Papa John — pizza man or overlord?
Charlie Kenney | Thursday, November 9, 2017
Papa John’s Pizza was started in 1984 by John Schnatter in a converted broom closet in the back of his father’s tavern. To buy the pizza equipment he needed, Schnatter sold his 1971 Z28 Camaro for $1,600 dollars to purchase pizza equipment. By 2009, he was able to pay $250,000 dollars to get back that same Camaro. According to Forbes, he is currently worth $801 billion and the Papa John’s Pizza Company is worth more than $3 billion.
Pizza empires take generations, millennia to build — John Schnatter built one in 30 years.
Is Papa John a business genius? Yes. Is he the John Rockefeller or Andrew Carnegie of his generation? Yes. Does his pizza have “better ingredients, better pizza?” Maybe. Does he have far too much power? Absolutely.
Papa John controls over 4,700 pizza establishments around the world. In 2012, Papa John’s sent over 500,000 unwanted text messages to its customers. Papa John’s is the official pizza of the National Football League (NFL). Peyton Manning owns 21 Papa John’s franchises in the Denver area. Papa John controls what you eat, what you see on your phone, what you watch on your TV and your favorite retired quarterback. He is a man in the pizza trade, but a man that has power over far more than your pizza.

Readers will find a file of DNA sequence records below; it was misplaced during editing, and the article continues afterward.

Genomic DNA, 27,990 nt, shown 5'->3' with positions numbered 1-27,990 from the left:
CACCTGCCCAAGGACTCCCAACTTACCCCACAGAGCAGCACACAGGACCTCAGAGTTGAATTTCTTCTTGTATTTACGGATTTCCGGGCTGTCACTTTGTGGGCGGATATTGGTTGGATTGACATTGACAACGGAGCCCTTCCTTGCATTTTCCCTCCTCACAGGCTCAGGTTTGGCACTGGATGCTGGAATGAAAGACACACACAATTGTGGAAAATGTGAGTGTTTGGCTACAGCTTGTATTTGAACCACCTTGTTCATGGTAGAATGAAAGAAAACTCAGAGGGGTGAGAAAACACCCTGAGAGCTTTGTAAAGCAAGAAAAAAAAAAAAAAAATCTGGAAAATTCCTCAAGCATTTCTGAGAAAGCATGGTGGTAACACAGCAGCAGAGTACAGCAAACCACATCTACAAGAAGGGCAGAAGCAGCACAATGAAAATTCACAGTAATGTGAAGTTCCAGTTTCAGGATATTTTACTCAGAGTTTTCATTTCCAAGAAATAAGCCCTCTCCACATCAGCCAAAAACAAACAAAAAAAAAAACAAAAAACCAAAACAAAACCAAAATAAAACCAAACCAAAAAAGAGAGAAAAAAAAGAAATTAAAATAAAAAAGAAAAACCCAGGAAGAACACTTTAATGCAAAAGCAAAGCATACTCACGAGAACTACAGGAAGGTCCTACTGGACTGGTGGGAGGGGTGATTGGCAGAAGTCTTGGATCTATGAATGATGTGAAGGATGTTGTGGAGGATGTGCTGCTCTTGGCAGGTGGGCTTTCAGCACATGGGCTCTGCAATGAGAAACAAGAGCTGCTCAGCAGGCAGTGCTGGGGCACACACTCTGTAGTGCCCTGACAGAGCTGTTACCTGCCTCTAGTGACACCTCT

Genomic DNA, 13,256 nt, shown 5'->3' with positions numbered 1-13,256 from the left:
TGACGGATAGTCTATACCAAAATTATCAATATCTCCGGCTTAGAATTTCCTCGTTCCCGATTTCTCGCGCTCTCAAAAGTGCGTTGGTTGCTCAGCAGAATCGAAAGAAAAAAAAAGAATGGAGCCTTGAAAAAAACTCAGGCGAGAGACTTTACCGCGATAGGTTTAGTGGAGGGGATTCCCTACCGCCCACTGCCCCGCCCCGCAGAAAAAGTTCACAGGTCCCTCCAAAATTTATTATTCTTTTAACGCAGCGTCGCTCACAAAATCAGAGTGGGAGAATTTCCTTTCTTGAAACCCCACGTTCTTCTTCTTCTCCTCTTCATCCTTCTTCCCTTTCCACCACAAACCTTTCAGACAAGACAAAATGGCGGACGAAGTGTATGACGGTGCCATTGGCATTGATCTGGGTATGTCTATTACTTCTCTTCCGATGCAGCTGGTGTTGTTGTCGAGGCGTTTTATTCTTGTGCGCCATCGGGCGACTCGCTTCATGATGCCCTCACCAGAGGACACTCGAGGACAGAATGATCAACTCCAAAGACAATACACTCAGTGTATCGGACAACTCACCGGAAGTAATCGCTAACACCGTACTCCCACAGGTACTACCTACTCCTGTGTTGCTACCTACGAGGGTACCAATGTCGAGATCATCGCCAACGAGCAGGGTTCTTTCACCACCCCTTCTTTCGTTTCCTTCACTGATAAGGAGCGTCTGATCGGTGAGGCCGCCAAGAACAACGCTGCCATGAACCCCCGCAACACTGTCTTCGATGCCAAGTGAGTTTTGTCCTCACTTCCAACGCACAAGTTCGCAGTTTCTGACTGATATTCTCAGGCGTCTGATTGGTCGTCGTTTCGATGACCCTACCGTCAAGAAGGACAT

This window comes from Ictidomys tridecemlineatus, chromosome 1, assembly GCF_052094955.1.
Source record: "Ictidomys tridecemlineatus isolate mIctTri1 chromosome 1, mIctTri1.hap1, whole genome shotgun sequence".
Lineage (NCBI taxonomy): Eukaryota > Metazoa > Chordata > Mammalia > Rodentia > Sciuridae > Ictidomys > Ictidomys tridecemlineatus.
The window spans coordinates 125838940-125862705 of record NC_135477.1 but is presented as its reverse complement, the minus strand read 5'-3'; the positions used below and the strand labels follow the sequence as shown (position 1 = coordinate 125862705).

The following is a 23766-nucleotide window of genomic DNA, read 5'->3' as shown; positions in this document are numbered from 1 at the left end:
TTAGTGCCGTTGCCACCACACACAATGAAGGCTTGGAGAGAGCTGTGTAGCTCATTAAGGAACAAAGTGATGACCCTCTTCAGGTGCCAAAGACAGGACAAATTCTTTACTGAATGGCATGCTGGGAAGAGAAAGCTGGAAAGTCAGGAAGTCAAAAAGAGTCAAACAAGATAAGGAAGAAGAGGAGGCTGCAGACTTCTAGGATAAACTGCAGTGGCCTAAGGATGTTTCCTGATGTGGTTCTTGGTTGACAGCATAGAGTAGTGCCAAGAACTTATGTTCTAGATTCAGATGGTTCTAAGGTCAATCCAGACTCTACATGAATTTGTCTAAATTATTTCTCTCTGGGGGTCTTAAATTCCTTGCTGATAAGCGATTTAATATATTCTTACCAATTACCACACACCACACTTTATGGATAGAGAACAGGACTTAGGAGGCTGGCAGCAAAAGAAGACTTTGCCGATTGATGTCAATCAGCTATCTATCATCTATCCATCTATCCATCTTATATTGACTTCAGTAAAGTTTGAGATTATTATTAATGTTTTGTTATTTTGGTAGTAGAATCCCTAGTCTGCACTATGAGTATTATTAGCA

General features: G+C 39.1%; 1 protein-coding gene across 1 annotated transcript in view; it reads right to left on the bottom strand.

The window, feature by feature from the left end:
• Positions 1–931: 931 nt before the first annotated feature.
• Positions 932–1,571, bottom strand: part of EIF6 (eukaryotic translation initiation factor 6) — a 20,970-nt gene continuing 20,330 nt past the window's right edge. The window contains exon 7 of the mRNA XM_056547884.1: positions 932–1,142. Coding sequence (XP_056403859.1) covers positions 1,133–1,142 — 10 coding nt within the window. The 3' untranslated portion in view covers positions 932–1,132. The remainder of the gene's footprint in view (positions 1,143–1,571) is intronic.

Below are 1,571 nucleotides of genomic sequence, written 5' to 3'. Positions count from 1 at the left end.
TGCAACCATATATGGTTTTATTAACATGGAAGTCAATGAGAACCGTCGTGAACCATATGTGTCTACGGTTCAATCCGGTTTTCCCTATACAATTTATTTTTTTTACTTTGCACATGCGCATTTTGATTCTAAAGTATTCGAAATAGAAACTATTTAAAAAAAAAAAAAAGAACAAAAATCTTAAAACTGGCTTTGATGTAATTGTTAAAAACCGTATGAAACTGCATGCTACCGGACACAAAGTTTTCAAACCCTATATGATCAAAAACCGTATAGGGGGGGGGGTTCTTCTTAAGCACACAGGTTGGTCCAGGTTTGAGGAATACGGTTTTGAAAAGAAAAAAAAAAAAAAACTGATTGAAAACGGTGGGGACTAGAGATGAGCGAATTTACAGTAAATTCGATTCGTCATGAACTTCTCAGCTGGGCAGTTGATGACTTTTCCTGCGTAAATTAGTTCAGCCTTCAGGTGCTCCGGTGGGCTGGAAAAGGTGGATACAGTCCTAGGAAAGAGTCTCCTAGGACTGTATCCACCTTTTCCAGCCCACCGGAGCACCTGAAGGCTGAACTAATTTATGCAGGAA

His competitors have tried to stop his rampant rise to power. In 1997, Pizza Hut sued Papa John’s in the Fifth Circuit Court of Appeals, asserting that just because their pizza has “better ingredients” doesn’t mean it is “better pizza” — what some would say is a preposterous accusation. The court ruled, however, that the phrases “better ingredients” and “better pizza” are not subject to quantifiable measures and therefore are not false advertising under the Lanham Act. Papa John came out successful and was allowed to continue to amass his power.
Pizza Hut may have been on to something, however. Papa John’s power and abnormal rise to success may be due to his advertising campaigns. Namely the two slogans “Better Ingredients, Better Pizza” and “My Town, My Papa John’s.”
In hearing those slogans we all think to ourselves, “Why would I eat normal ingredients and normal pizza, when I can eat Papa John’s?” And we think, “Did Papa John just hand me the keys to the kingdom, is it really my Papa John’s?” It’s advertising that makes us trust Papa. We want to eat the better pizza and we want it to be our Papa John’s. Other pizza restaurants don’t give us that security, that affirmation, that love. Papa John’s does.
Papa John doesn’t just want to control us mentally; he wants to control us physically as well. When asked if he would ever consider running for political office, Schnatter said, “You never say never.”
A private jet, a $7.8 million villa in Nashville, Tennessee, a $5.4 million penthouse in Naples, Florida, and a $23 million hotel and resort in Deer Valley, Utah, aren’t enough for Papa John. He wants more than just a weirdly successful pizza chain that unexplainably puts green peppers in its boxes. Papa John wants us. And Papa John gets what he wants.
The views expressed in this column are those of the author and not necessarily those of The Observer.